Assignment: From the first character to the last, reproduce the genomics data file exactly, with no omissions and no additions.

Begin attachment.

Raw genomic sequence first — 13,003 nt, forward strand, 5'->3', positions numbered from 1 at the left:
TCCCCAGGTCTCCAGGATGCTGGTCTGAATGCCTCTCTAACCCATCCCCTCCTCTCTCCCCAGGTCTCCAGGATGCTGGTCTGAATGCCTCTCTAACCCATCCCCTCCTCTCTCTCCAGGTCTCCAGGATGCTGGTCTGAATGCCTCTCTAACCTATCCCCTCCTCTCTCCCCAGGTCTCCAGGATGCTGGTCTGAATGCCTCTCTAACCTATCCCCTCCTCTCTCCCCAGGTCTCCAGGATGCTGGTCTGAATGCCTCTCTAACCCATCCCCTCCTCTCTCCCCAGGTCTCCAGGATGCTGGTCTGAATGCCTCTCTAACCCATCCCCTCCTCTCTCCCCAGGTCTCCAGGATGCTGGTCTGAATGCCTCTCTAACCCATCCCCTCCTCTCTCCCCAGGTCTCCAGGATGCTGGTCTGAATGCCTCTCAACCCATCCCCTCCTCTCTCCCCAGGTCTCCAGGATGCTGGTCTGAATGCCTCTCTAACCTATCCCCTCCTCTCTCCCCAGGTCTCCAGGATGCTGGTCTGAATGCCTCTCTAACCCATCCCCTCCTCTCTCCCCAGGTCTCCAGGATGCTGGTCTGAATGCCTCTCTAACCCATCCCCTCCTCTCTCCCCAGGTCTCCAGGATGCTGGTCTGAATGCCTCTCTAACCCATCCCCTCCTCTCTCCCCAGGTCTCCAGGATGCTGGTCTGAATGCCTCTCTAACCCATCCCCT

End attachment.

Raw genomic sequence first — 13,003 nt, forward strand, 5'->3', positions numbered from 1 at the left:
TCCCCAGGTCTCCAGGATGCTGGTCTGAATGCCTCTCTAACCCATCCCCTCCTCTCTCCCCAGGTCTCCAGGATGCTGGTCTGAATGCCTCTCTAACCCATCCCCTCCTCTCTCTCCAGGTCTCCAGGATGCTGGTCTGAATGCCTCTCTAACCTATCCCCTCCTCTCTCCCCAGGTCTCCAGGATGCTGGTCTGAATGCCTCTCTAACCTATCCCCTCCTCTCTCCCCAGGTCTCCAGGATGCTGGTCTGAATGCCTCTCTAACCCATCCCCTCCTCTCTCCCCAGGTCTCCAGGATGCTGGTCTGAATGCCTCTCTAACCCATCCCCTCCTCTCTCCCCAGGTCTCCAGGATGCTGGTCTGAATGCCTCTCTAACCCATCCCCTCCTCTCTCCCCAGGTCTCCAGGATGCTGGTCTGAATGCCTCTCAACCCATCCCCTCCTCTCTCCCCAGGTCTCCAGGATGCTGGTCTGAATGCCTCTCTAACCTATCCCCTCCTCTCTCCCCAGGTCTCCAGGATGCTGGTCTGAATGCCTCTCTAACCCATCCCCTCCTCTCTCCCCAGGTCTCCAGGATGCTGGTCTGAATGCCTCTCTAACCCATCCCCTCCTCTCTCCCCAGGTCTCCAGGATGCTGGTCTGAATGCCTCTCTAACCCATCCCCTCCTCTCTCCCCAGGTCTCCAGGATGCTGGTCTGAATGCCTCTCTAACCCATCCCCT